The culprit was Nicomedes de Mendívil, a third-year student at the Madrid School of Architecture. In May 1853 he went on a field trip to the historic University of Salamanca with classmates and his professor, the famous Spanish architect Francisco Jareño.
When the class arrived to contemplate the university’s famous facade, which is one of the best examples of the Spanish Plateresque (late 15th and 16th centuries) architectural style, they were able to get a close-up view by climbing on a scaffolding set up for the occasion.
Nicomedes, the presumptive scoundrel, then decided to do what hundreds of generations of disrespectful travellers had done before him – leave behind a reminder of his presence. So he snuck up the scaffolding and carved ‘Espedición 1853’ on a stone block and ‘Espedicion’ and some other unidentified signs on a cherub’s shield, in order to immortalize his special field trip.
A few other quirky discoveries were made during the restoration process
Now, 166 years later and thanks to an integral restoration of the facade that took four months, 50 workers and €590,000, experts have finally discovered the identity of Nicomedes, the 19th-century vandal.
“We took down the roofing in the room of incunabulum and that’s where we found a stone block with the inscription ‘N. Mendivil 1853’,” said Eduardo Azofra, a professor of art history at Salamanca University, in a conversation with EL PAÍS.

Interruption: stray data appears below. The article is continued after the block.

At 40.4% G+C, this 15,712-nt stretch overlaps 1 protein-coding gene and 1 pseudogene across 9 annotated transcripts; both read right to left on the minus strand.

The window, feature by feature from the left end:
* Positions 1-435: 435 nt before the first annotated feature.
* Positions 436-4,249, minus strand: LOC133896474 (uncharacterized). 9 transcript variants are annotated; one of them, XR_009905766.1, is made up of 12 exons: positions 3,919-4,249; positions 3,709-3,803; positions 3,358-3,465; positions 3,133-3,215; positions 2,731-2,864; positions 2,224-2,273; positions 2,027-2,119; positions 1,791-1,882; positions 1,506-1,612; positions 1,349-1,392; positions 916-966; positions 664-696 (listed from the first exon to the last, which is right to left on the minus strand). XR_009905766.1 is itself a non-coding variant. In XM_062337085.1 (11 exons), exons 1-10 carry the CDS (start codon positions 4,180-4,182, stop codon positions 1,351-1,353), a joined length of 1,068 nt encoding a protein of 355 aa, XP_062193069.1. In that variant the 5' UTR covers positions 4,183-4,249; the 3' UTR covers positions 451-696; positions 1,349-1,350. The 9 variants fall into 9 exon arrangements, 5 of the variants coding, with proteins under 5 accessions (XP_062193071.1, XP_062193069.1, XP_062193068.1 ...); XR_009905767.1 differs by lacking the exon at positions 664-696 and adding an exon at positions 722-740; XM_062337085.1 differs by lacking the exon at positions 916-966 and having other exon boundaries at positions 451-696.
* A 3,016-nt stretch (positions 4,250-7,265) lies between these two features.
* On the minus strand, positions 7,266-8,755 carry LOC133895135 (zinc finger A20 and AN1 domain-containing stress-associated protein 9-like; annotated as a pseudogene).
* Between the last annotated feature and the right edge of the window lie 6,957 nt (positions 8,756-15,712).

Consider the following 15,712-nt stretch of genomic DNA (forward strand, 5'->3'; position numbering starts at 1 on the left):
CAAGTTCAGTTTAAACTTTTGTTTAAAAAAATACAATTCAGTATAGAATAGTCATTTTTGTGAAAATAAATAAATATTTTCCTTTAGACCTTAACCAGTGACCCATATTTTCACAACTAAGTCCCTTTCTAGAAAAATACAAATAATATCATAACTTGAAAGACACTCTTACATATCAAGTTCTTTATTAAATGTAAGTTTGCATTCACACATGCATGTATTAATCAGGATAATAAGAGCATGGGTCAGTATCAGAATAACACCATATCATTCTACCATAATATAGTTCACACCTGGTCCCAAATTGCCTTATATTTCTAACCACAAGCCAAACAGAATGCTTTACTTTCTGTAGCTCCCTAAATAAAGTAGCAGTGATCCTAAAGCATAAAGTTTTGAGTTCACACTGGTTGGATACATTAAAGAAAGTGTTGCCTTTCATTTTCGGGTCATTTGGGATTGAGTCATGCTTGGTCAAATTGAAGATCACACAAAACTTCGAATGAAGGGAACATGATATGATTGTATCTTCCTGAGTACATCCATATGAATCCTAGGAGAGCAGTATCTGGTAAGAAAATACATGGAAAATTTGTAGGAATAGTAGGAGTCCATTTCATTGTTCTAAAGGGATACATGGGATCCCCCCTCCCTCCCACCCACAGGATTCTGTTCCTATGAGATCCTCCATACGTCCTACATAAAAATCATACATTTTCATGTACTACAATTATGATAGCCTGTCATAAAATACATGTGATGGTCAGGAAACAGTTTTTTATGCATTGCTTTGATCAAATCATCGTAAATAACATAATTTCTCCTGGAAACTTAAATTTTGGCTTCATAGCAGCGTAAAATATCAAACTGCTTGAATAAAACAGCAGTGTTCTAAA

Azofra said that after discovering the name carved into stone, experts consulted a 2015 report written by another professor, Antonio Casaseca, about the infamous outing—the ‘Espedición’ of 1853. That report found that there was indeed a classroom expedition that year, with the purpose of having students bring home drawings of historical buildings. The antique logs even recorded the names of the students—including Nicomedes’. Finally everything came together, and the compulsive carver was busted, albeit a century and a half too late.
“Charles Clifford, the famous Welsh photographer, was also there, under the service of Queen Elizabeth II,” added Azofra. He said that during that outing Clifford took “the oldest known images of Salamanca.”
This week, the restoration is wrapping up and the scaffolding will start to come down. Visitors will soon be able to have a clear view of the facade, as they hope to spot the famous frog concealed among other ornate figures carved into the stone.
Although the case of the graffiti has been solved, the facade continues to puzzle experts. They still don’t know the exact date of construction (estimated to be between 1512 and 1529), which king or aristocrat ordered it, which architect designed it, or which sculptors worked on it.
But a few other quirky discoveries were made during the restoration process. Experts found several hidden architectural stencils called ‘monteas,’ and a carving that they think was used as the playing board for ‘alquerque’—an ancient game believed to be the predecessor of checkers.
The restoration experts have also repaired damage caused by rain, wind and bird droppings. Among other improvements, sensors have been installed to help protect the monument from both natural and human-induced decay.
English version by Alyssa McMurtry.